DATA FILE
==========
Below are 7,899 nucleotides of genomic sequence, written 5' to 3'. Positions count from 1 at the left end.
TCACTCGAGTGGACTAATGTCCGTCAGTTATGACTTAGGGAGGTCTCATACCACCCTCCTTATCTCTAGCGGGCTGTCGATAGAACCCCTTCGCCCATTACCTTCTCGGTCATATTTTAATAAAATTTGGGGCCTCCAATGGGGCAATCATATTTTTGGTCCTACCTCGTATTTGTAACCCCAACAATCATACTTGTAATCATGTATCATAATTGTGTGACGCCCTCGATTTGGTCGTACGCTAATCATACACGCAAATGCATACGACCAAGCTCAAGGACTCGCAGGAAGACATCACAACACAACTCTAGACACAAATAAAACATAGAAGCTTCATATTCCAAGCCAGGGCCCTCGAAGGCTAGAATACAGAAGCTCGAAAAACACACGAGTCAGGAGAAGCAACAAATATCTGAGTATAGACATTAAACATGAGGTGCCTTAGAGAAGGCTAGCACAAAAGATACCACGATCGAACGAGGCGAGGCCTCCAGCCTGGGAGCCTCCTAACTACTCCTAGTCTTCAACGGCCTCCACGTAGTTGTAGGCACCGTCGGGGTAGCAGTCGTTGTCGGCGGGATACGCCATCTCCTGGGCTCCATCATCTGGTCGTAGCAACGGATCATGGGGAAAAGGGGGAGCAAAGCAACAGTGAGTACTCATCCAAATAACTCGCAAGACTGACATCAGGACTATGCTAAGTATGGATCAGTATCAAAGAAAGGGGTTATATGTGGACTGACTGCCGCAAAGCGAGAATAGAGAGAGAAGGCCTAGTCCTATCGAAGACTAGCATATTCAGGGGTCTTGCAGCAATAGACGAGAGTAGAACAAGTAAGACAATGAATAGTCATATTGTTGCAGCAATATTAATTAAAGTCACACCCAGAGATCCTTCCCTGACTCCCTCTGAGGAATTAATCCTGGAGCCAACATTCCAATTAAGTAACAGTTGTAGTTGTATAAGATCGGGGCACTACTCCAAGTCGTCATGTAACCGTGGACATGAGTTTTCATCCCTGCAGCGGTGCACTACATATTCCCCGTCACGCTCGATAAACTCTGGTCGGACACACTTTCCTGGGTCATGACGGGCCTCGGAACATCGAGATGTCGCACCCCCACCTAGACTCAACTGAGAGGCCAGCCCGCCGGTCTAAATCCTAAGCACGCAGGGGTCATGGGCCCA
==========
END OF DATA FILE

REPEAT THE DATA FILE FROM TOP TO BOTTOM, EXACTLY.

Below are 7,899 nucleotides of genomic sequence, written 5' to 3'. Positions count from 1 at the left end.
TCACTCGAGTGGACTAATGTCCGTCAGTTATGACTTAGGGAGGTCTCATACCACCCTCCTTATCTCTAGCGGGCTGTCGATAGAACCCCTTCGCCCATTACCTTCTCGGTCATATTTTAATAAAATTTGGGGCCTCCAATGGGGCAATCATATTTTTGGTCCTACCTCGTATTTGTAACCCCAACAATCATACTTGTAATCATGTATCATAATTGTGTGACGCCCTCGATTTGGTCGTACGCTAATCATACACGCAAATGCATACGACCAAGCTCAAGGACTCGCAGGAAGACATCACAACACAACTCTAGACACAAATAAAACATAGAAGCTTCATATTCCAAGCCAGGGCCCTCGAAGGCTAGAATACAGAAGCTCGAAAAACACACGAGTCAGGAGAAGCAACAAATATCTGAGTATAGACATTAAACATGAGGTGCCTTAGAGAAGGCTAGCACAAAAGATACCACGATCGAACGAGGCGAGGCCTCCAGCCTGGGAGCCTCCTAACTACTCCTAGTCTTCAACGGCCTCCACGTAGTTGTAGGCACCGTCGGGGTAGCAGTCGTTGTCGGCGGGATACGCCATCTCCTGGGCTCCATCATCTGGTCGTAGCAACGGATCATGGGGAAAAGGGGGAGCAAAGCAACAGTGAGTACTCATCCAAATAACTCGCAAGACTGACATCAGGACTATGCTAAGTATGGATCAGTATCAAAGAAAGGGGTTATATGTGGACTGACTGCCGCAAAGCGAGAATAGAGAGAGAAGGCCTAGTCCTATCGAAGACTAGCATATTCAGGGGTCTTGCAGCAATAGACGAGAGTAGAACAAGTAAGACAATGAATAGTCATATTGTTGCAGCAATATTAATTAAAGTCACACCCAGAGATCCTTCCCTGACTCCCTCTGAGGAATTAATCCTGGAGCCAACATTCCAATTAAGTAACAGTTGTAGTTGTATAAGATCGGGGCACTACTCCAAGTCGTCATGTAACCGTGGACATGAGTTTTCATCCCTGCAGCGGTGCACTACATATTCCCCGTCACGCTCGATAAACTCTGGTCGGACACACTTTCCTGGGTCATGACGGGCCTCGGAACATCGAGATGTCGCACCCCCACCTAGACTCAACTGAGAGGCCAGCCCGCCGGTCTAAATCCTAAGCACGCAGGGGTCATGGGCCCA